|in summer this would be endless bog!|
|but today frost grips the ground|
|and the second!|
As I took a stravaig around this isolated building I pondered, how on earth did those shepherds survive there in days of antiquity? It reminded me of 'The House Beautiful' a poem by Robert Louis Stevenson, which reads in part,
A naked house, a naked moor
A shivering pool before the door
A garden bare of flowers and fruit
And poplars at the garden foot
Such is the place that I live in
Bleak without and bare within.
The nearest road is an arduous six miles away, then it's several more miles to the nearest hamlet. Your next door neighbor is not exactly within shouting distance, Shenevall is about one and a half miles as the eagle flies. In the day's of just popping out to your twenty four hour Tesco's, this building is a living testimony to another way of life, a monument to a different world, only problem is, I'm not quite sure which one I prefer! These days Larachantavore is managed as an estate hut. I'm uncertain as to what Larachantavore means in Gaelic but if I were to ever live there, I would rename it 'The House Beautiful!'
|The House Beautiful|
I firmly maintain you've got to know when to stop, Hillwalking should be savored and relished
not become a life threatening experience. There is a lot of credence in that time honored maxim 'the hills will still be there another day'. We had made the most of a window of good weather today, not brilliant sunshine but leaden skies and cloud free summits. Now the rain was coming back and making up for lost time. It was raining that hard, if this was in Lincoln you would think to yourself, it will only last five minutes max at this velocity, that yardstick doesn't apply in the Highlands, up here at that velocity it could maybe keep it up for three weeks!
One of the ways I gauge a persons depth of hill walking maturity is to observe how they react to adverse weather. The unrelenting ear numbing rain on my cagoule hood, the howling wind and dense hill fog, would indicate that the weather was vile. How does Y.A.J react? Well on a scale of one to ten, I would say ten! Not only is he not fazed by it but he wants a completely rounded out view of how the Highlands really are, notwithstanding, the renowned extreme West Highland weather. Bring it on! Well it's better than having someone at your side saying " well from now on, things are going to get harder and harder and we're going to get slower and slower" obviously James would never say that!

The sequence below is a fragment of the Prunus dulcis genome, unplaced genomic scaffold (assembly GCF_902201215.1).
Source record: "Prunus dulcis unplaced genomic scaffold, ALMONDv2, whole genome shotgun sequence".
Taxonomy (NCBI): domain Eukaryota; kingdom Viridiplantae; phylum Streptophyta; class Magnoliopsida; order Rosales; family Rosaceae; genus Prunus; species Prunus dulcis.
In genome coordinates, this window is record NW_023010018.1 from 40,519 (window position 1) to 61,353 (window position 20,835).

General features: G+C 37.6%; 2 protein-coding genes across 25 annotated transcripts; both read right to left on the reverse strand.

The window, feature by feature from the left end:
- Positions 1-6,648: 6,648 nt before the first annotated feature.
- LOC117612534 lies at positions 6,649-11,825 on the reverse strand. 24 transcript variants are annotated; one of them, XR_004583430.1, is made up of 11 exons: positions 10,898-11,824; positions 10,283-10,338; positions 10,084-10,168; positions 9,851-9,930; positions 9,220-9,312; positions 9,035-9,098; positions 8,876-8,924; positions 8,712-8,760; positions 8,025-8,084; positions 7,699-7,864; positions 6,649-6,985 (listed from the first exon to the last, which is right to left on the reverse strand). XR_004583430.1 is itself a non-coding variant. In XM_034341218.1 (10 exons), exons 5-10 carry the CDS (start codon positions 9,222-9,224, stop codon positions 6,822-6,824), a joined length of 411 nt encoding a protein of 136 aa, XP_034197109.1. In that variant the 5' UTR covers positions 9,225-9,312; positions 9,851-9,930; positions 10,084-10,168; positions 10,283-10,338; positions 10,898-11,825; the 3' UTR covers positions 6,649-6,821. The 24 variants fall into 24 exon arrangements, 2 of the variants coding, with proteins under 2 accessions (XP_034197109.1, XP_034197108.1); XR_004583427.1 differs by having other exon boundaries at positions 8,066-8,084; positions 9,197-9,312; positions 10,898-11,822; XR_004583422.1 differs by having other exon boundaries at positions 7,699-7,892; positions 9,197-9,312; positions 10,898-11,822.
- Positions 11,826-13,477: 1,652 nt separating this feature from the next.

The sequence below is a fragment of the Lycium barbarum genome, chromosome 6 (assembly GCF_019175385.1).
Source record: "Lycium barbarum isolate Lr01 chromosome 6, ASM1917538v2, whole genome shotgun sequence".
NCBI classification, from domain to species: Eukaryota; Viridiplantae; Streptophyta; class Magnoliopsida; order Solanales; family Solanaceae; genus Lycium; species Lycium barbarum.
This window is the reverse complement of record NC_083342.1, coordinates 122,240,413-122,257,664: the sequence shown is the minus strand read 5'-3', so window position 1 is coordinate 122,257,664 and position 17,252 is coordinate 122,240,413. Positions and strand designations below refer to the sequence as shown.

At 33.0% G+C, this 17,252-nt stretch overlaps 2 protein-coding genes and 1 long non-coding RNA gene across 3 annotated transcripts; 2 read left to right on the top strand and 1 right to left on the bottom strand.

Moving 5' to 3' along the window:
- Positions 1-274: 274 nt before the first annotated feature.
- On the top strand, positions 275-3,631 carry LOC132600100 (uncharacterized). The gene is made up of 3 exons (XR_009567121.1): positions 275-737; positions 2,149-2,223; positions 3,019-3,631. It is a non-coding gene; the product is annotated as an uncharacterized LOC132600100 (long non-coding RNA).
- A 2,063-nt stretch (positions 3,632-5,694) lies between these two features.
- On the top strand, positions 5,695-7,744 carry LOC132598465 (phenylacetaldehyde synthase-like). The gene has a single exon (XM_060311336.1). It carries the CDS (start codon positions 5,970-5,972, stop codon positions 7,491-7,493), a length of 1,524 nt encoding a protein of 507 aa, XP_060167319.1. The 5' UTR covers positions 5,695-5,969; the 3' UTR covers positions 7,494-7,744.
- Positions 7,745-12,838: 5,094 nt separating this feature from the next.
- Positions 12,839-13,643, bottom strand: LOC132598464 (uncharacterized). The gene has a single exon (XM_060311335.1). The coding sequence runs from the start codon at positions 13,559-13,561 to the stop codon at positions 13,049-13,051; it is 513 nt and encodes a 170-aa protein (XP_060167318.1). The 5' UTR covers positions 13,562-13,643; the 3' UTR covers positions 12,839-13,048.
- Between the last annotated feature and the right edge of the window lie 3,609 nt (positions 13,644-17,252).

The walk on the way back was a different animal from what it was on the way there. "Judah stretched himself out like a Lion and like a Lion, who dares rouse him" say's the Bible at Genesis 49:9. On the way there the Lion was stretched out, on the return, the Lion had been roused! This was a walk on the wild side. Straths that were once sedate were now swelling and moving menacingly. Mountain streams that were once picturesque, were now raging torrents. It was like a war zone. Water turning corners with such violence. Stationary rock's instantly converting gallons of water into surf, to be immediately interjected into the earth's stratosphere! Intimidating.
We tried to find the point where we crossed the Strath but this was now irrelevant, the Straths were now full and flowing. I pitched in at what I thought seemed a low point but the composition of the river bed was such that as I got near to the bank it suddenly got a lot deeper. By now I was past the point of no return so I went for it, the water going way over gaiter high. My prized possession of dry feet were no longer a viable commodity! The most disconcerting thing was having to bludgeon my way through the ice towards the end. If I could use a word that would least describe my landing on the bank, it would have to be, graceful! The same sensational process was repeated at the next Strath. As I stood there with freezing wet cold feet, I said to Y.A.J "right that's it, it's 'kick the door down' time, no stopping, get focused and onward to the finishing line before the cold get's a grip". Our new book 'The complete guide of how not to cross rivers' is now available in all good book stores.
James made an interesting observation, when you're walking, for example in the Peaks or the Lakes and it's very busy, you can grow weary of even saying "hi" to other walkers. In comparison in the heart of the Motherland, it's a novelty to bump into someone and the chances are, that 'someone' appreciates the same things that you appreciate and has gone to the same lengths to get there as what you have. That 'someone' might even be a Blogfan! You just never know. We met up with three walkers, on the high point of the path, just under Sail Liath bound for Shenevall. Their team leader, a polished looking elderly gentleman had his team well organized, they were quick to pull out various sections of Landranger maps on laminated A4 sheets and you could tell that the rain was in no way going to dampen their zeal for the area. The very persona of the courtly looking gentleman imbued me with confidence, I'm approaching Fifty and although I'm not going to hang my crampons up yet, I can't ignore the fact that the final curtain is maybe not far off as far as expeditions are concerned but his gait said to me " you might have another twenty years left in you yet young fellow!" They were from Devon, by the way and were staying over three nights. I've no idea why but he reminded me of a Mother duck! As the Mother duck moved downstream the other two ducklings followed.